All a Republican candidate can bring to the table is the promise of fiscal austerity. Couldn’t be a worse time for such a platform. Unemployment is high. Do you really think a majority of voters is going to get psyched about someone they think might snip their unemployment benefits?

The insolvency of Social Security/Medicare is finally being examined openly. Seniors are a serious voting bloc. Do you honestly expect those cash-strapped seniors, who don’t have a job market to fall back on, to come out in force for someone promising to “make the tough choices” on entitlements?

Sure, the recent Republican momentum has been built on the promise of smaller government. Trying to make that translate at the Executive level is a quick campaign bus ride to defeat. It wasn’t even effective enough to lock up the Senate.

Yes you say, but the debt downgrade has made everyone aware that we need fiscal austerity. Won't that be attractive to voters? No. Since when are voters rational? These adjustments have been needed for decades, yet Americans have continued voting for promises that can't be kept. What is going to make them forward-thinking now? Nothing. It is not "different this time."

Of course government is out of control. It always is. That doesn’t mean small government is going to capture voters’ imaginations. The average voter has never heard of Henry Hazlitt. He isn’t familiar with the idea of the public sector crowding out the private one. Even if he is and is concerned about it, if he thinks he is one missed unemployment check away from the Grapes of Wrath, he isn’t going to buckle down and vote for the long term. In the worst job market since World War II, talk of “boot straps” and “rugged individualism” is going to nudge more than enough people to the blue side of the aisle.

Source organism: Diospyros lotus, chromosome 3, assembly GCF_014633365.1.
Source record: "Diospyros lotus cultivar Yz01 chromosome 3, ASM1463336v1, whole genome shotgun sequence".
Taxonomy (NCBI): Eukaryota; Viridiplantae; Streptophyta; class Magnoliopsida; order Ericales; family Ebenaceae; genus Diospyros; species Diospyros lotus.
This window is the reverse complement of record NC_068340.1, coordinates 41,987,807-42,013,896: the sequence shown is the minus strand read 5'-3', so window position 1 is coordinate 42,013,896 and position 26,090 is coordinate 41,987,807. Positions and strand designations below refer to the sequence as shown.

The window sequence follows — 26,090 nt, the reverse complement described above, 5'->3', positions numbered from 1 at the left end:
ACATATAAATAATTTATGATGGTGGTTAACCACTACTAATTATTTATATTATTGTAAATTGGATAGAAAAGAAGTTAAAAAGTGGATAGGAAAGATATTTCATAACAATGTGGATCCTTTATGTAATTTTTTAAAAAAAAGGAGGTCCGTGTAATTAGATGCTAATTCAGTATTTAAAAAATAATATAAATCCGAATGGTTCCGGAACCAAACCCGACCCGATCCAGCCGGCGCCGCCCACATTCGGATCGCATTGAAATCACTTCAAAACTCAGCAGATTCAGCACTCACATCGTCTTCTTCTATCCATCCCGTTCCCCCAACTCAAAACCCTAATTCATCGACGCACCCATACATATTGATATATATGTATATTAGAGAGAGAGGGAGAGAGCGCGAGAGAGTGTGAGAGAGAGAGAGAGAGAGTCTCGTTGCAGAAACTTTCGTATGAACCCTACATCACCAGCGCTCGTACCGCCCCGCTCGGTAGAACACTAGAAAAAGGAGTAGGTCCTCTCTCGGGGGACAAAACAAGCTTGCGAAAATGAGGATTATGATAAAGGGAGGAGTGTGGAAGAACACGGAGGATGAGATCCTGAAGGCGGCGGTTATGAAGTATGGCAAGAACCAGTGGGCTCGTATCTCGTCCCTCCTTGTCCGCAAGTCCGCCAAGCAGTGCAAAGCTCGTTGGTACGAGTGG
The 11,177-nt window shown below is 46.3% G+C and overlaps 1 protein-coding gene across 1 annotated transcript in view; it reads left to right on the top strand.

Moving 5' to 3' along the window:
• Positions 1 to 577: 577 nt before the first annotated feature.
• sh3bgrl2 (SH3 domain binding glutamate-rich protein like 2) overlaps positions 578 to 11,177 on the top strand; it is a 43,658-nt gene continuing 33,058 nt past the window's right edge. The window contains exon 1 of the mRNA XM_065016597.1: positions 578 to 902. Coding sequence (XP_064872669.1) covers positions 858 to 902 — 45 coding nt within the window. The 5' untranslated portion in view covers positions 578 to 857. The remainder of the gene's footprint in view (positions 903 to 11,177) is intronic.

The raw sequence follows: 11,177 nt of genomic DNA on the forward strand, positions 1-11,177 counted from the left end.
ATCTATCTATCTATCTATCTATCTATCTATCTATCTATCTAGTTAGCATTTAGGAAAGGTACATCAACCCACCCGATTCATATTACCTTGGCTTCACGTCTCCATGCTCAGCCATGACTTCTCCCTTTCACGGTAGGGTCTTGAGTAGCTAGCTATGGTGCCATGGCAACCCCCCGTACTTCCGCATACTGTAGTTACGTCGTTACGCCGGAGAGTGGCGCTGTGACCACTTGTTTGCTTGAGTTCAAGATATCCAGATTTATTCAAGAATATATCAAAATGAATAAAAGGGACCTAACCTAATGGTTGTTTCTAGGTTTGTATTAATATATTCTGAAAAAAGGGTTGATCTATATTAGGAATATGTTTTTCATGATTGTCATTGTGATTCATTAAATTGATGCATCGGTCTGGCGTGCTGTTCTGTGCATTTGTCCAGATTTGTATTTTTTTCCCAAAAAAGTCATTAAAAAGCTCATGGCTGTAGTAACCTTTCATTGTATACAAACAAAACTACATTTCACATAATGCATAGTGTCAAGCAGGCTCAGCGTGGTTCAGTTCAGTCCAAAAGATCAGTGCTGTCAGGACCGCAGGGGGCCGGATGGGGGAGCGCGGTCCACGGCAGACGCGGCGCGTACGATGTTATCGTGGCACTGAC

The other usual Republican plank is foreign policy. The country isn’t too excited about war these days. Even the attempts to incite people against Iran are being drowned out by the horrible economic headlines. And now that America's banana republic budgets are being discussed around dinner tables across the nation, highlighting the cost of war is no longer taboo, so if it becomes a choice between someone promising to spend on war or someone promising to spend on Medicare, war guy loses. The only foreign bogeyman that might be suitable for tricking voters is China, because the China bogeyman would be easy to scapegoat for America's rotting economy. I don’t see the Republican nominee pushing that one too far however, because unlike Afghanistan or Iran, China can actually fight back.

You ask: Why couldn’t a Republican just run on a more “moderate” platform? Because if he did, then he would be too similar to Obama, so who would rally behind him? No one. “Moderate” Republicans fail every time. Romney, who inspires no one, is being groomed for the nomination. The American electoral system is a zero sum game where turnout is king, and no one stampedes to vote for centrists. Someone like Michele Bachmann might alienate more people, but she would at least generate a high turnout. The same can’t be said of Romney (am I the only one who thinks Mitt is doing a Frank Drebin impression?).

Speaking of turnout, in '08 the young went for Obama in a big way. They might be less gaga for him this time, but c'mon, are they suddenly going to become zealots for Romney?

Obviously, not one promise made by either candidate is going to be kept. That has nothing to do with this discussion. We’re talking about whose lies are going to be the most persuasive.

Someone might ask me, “Okay then, who are you going to vote for?”